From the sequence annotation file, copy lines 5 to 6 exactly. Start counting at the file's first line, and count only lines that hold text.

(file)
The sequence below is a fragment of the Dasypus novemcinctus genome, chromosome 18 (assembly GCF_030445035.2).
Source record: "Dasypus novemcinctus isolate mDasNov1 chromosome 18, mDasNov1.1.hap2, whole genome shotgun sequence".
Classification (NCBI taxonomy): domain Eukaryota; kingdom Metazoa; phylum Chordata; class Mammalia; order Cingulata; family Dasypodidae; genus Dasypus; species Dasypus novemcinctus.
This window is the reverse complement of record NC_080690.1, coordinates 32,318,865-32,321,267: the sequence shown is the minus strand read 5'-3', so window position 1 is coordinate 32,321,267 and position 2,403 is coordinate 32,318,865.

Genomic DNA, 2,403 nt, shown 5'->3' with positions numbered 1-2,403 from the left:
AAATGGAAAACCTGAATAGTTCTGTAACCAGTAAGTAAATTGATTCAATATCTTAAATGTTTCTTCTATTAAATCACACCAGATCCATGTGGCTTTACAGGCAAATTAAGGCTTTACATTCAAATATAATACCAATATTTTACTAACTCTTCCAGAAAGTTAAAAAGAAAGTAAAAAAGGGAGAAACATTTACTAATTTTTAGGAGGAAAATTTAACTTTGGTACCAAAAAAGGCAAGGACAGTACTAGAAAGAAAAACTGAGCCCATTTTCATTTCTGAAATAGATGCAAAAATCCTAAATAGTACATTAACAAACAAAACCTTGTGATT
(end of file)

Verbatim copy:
Genomic DNA, 2,403 nt, shown 5'->3' with positions numbered 1-2,403 from the left:
AAATGGAAAACCTGAATAGTTCTGTAACCAGTAAGTAAATTGATTCAATATCTTAAATGTTTCTTCTATTAAATCACACCAGATCCATGTGGCTTTACAGGCAAATTAAGGCTTTACATTCAAATATAATACCAATATTTTACTAACTCTTCCAGAAAGTTAAAAAGAAAGTAAAAAAGGGAGAAACATTTACTAATTTTTAGGAGGAAAATTTAACTTTGGTACCAAAAAAGGCAAGGACAGTACTAGAAAGAAAAACTGAGCCCATTTTCATTTCTGAAATAGATGCAAAAATCCTAAATAGTACATTAACAAACAAAACCTTGTGATT